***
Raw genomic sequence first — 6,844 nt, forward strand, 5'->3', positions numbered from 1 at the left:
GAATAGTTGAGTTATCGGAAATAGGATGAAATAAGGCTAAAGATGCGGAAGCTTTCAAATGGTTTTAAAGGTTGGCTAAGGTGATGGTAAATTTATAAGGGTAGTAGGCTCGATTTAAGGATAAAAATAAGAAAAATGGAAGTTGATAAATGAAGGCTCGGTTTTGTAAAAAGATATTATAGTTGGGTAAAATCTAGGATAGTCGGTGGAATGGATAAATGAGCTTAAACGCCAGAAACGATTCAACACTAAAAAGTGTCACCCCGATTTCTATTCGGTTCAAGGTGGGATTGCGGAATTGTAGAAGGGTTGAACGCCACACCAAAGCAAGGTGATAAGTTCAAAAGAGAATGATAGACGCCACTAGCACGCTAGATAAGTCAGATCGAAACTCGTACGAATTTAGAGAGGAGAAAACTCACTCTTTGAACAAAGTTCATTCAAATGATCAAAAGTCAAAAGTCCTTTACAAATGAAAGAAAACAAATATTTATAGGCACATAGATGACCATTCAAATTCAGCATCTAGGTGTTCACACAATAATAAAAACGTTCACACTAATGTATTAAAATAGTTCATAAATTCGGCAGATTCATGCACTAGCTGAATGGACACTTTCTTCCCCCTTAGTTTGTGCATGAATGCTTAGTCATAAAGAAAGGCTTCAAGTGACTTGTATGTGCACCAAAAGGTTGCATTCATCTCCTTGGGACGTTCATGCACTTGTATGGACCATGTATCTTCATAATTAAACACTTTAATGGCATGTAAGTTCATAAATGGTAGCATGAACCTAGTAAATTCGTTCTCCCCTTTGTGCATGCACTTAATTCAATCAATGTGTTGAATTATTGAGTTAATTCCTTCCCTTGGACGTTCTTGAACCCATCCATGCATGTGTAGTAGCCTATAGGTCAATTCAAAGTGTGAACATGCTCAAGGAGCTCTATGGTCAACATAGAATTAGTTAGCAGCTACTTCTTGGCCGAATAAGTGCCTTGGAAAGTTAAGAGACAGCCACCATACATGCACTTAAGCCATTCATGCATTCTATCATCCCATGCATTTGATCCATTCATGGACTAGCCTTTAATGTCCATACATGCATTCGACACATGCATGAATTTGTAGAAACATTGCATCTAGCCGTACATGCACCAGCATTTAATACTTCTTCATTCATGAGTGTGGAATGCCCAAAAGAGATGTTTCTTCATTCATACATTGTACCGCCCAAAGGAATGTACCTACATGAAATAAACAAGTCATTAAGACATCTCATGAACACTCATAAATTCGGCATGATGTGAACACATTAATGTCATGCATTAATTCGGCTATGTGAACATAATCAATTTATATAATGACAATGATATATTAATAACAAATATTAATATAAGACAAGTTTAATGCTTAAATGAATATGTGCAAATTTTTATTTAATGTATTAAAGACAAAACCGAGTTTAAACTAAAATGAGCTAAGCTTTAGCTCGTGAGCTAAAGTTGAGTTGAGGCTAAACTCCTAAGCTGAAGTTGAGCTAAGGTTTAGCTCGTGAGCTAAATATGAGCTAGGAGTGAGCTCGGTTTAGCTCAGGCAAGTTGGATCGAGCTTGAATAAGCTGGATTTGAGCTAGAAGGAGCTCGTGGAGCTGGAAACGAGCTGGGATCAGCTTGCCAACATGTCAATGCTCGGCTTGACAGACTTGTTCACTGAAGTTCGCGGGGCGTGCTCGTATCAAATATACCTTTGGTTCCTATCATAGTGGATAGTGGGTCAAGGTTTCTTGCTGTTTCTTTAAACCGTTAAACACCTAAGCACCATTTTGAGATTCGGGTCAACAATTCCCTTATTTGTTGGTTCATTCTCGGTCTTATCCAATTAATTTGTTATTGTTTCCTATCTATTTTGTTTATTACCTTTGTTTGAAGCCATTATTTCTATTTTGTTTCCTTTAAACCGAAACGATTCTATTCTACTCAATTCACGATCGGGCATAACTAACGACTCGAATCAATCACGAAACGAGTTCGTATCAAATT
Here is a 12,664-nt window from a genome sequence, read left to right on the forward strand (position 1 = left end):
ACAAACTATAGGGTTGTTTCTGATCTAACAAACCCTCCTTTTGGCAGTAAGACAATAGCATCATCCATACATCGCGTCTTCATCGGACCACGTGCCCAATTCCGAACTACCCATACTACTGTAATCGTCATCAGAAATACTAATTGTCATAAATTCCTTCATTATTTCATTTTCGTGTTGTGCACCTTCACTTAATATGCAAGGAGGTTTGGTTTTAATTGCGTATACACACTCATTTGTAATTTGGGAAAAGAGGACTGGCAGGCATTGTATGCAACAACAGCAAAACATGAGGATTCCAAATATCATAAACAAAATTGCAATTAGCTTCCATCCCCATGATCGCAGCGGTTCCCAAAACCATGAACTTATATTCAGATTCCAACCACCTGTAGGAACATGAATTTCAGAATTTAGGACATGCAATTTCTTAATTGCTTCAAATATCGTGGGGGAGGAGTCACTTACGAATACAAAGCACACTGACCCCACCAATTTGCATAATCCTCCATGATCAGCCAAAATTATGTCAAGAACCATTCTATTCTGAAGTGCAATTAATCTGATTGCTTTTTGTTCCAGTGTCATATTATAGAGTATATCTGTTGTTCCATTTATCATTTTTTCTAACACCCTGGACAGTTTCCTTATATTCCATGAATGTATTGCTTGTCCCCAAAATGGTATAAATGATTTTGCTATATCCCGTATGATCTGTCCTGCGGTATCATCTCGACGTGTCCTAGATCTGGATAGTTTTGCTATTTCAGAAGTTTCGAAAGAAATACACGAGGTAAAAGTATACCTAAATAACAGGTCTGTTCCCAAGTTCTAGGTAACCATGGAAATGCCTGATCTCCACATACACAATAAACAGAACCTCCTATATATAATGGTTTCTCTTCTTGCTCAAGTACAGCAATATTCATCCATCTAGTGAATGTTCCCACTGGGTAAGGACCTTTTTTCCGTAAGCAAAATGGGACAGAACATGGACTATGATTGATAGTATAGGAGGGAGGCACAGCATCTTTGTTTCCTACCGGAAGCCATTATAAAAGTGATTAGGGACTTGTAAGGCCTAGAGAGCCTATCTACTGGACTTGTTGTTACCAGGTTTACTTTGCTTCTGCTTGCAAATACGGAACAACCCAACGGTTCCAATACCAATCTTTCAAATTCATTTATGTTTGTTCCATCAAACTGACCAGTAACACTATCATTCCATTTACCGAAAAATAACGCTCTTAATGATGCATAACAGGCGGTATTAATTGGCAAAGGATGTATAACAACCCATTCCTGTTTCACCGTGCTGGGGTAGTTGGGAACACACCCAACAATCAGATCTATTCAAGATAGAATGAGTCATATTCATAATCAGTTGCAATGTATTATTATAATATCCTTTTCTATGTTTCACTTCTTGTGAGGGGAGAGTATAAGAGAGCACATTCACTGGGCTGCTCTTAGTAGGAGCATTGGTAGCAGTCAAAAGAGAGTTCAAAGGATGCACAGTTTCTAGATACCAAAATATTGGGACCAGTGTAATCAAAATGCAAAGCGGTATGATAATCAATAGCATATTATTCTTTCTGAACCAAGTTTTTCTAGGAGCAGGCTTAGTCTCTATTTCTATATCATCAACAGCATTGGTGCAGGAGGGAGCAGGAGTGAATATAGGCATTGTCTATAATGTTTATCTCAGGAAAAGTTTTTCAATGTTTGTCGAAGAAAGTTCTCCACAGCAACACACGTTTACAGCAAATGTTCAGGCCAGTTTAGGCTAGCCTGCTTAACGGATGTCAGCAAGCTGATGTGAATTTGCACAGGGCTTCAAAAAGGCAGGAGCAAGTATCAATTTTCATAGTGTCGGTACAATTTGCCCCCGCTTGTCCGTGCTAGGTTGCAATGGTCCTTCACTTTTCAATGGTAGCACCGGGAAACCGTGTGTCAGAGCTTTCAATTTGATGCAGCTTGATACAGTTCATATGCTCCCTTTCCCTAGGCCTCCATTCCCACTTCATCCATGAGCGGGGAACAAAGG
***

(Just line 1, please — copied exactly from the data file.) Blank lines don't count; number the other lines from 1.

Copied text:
Raw genomic sequence first — 6,844 nt, forward strand, 5'->3', positions numbered from 1 at the left: